News & Insights for the AI Journey|Friday, December 6, 2019
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AWS, Red Hat Partner on Containers 

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Red Hat and Amazon Web Services are extending their partnership to allow customers to deploy AWS services from within Red Hat's OpenShift container platform.

The partners announced the new hybrid cloud collaboration during this week's Red Hat (NYSE: RHT) annual summit in Boston. Red Hat also released a batch of developer tools as customers' container platforms move steadily into production.

The hybrid cloud partnership allows users to roll out AWS (NASDAQ:AMZN) services in OpenShift containers both on-premise and on the AWS cloud, and would also support new Amazon services on Red Hat's flagship enterprise Linux platform, the partners said Tuesday (May 2).

The arrangement allows Red Hat customers to configure and deploy AWS services directly from an OpenShift console, including Amazon Aurora, Amazon Redshift and the cloud giant's elastic load balancing service along with future offerings.

The companies have been collaborating over the last decade to run enterprise applications, databases and analytics workloads via Red Hat's Linux distribution running on the AWS cloud. As more of these applications and services are deployed in containers, the alliance would allow users to build applications on the OpenShift container platform using AWS computing, database, analytics, machine learning, networking and other cloud services.

The expanded partnership also aims to help customers leverage the public cloud regardless of where they are running OpenShift, Paul Cormier, president of Red Hat's products and technologies unit.

Among other things, Red Hat OpenShift is intended to bring Docker and Kubernetes container orchestration to enterprise customers. One goal of the collaboration is ensuring better Kubernetes performance on the AWS cloud, Cormier added.

Red Hat and AWS are demonstrating the new hybrid container services at this week's company summit. They are expected to be generally availability this fall.

Separately, Red Hat announced a batch of OpenShift upgrades along with a container monitoring service and the integration of Gluster storage into the OpenShift container platform running on AWS. The addition of the software-defined storage capability is intended to stabilize stateful applications.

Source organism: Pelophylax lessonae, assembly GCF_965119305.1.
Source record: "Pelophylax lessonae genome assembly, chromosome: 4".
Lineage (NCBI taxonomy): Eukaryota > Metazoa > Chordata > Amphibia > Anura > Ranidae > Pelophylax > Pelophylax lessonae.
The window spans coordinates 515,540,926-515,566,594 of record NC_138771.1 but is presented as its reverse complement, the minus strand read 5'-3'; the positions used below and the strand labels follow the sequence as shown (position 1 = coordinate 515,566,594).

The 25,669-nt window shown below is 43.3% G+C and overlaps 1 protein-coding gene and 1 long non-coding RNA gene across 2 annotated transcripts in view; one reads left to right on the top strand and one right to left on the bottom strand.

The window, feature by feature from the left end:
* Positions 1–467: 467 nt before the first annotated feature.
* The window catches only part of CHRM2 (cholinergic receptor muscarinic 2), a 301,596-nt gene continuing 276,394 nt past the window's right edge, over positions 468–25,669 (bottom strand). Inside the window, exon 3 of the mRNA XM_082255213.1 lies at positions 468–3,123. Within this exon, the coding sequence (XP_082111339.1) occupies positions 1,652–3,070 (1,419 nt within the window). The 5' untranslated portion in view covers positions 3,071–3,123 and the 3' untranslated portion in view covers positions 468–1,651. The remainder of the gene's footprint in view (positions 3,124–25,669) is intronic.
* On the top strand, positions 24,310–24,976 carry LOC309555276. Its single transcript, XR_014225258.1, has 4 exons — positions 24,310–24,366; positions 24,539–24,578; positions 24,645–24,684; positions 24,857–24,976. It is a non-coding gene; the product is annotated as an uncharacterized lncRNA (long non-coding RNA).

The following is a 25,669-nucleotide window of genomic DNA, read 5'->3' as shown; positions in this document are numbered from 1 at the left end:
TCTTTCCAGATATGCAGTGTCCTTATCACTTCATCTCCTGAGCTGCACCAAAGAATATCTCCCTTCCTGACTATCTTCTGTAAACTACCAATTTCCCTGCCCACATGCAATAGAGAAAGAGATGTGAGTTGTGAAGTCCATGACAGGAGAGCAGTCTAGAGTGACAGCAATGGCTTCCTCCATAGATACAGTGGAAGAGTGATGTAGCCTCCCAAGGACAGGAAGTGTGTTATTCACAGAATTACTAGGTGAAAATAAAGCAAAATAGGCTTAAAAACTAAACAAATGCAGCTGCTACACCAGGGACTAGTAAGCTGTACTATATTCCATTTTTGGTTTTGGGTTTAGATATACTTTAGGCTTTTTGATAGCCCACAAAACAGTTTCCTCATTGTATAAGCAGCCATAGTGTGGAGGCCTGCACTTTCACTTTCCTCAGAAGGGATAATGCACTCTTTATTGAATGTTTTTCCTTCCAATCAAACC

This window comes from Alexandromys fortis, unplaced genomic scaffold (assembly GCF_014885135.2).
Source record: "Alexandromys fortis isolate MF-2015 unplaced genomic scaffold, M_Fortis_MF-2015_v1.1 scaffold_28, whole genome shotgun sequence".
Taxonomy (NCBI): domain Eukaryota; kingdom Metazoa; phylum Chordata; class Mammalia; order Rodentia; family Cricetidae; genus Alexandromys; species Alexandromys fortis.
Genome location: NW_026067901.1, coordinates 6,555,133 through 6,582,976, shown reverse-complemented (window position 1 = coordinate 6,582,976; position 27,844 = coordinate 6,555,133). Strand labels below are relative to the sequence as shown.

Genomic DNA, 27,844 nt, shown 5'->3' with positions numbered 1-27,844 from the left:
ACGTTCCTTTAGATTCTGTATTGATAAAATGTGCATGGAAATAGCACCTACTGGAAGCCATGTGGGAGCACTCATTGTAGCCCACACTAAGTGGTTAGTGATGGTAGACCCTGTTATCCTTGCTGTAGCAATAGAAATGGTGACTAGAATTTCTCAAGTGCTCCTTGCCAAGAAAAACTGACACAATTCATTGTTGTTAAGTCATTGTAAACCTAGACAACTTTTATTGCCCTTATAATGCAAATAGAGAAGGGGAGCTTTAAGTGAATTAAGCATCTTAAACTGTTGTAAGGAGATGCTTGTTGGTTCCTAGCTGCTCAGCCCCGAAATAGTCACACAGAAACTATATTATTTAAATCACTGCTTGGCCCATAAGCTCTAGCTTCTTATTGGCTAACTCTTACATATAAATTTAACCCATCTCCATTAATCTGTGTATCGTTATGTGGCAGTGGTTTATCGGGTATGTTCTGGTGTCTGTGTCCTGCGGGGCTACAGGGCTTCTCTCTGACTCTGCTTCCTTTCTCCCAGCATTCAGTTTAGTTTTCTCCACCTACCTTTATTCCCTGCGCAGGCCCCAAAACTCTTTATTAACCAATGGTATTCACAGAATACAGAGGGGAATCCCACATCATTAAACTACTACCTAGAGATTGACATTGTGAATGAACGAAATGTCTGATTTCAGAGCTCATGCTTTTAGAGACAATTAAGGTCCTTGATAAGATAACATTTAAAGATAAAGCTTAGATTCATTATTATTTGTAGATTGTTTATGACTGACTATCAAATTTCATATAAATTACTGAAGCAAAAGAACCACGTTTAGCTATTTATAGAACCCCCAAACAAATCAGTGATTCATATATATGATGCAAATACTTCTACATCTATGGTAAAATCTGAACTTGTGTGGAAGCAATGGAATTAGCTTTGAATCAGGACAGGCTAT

A related service called OpenShift.io is a development platform for building cloud native applications using open source code. The new DevOps "tool chain" automates the transfer of code to application containers that can then be deployed to OpenShift. The result, Red Hat said, is "containerized development testing."

The company also released micro-services runtimes for containers running on OpenShift.

As containers move to production, Red Hat and others have rolled out new container monitoring tools designed to ensure containers are stable and secure. Red Hat's "container health index" service released this week inspects and "grades" containers along with those of its software partners. The company said it expects to certify 20 independent software vendors, including Microsoft (NASDAQ: MSFT), under the container monitoring service within the next three months.

Container leader Docker released similar image security scanning and continuous container vulnerability monitoring in March.

Cormier stressed the said the new suite of tools "really focuses on the developer" as hybrid cloud adoption accelerates along with enterprise adoption of containers. The company's list of customers currently running containers in production via OpenShift includes bankers like Barclays and Deutsche Bank, healthcare providers such as Massachusetts General Hospital and UnitedHealth Group and carmakers BMW and Volvo.

"It's a complex, multi-cloud world," Cormier added, with enterprise customers picking and choosing cloud providers depending on how well an application runs on individual cloud platforms.

 

About the author: George Leopold

George Leopold has written about science and technology for more than 30 years, focusing on electronics and aerospace technology. He previously served as executive editor of Electronic Engineering Times. Leopold is the author of "Calculated Risk: The Supersonic Life and Times of Gus Grissom" (Purdue University Press, 2016).

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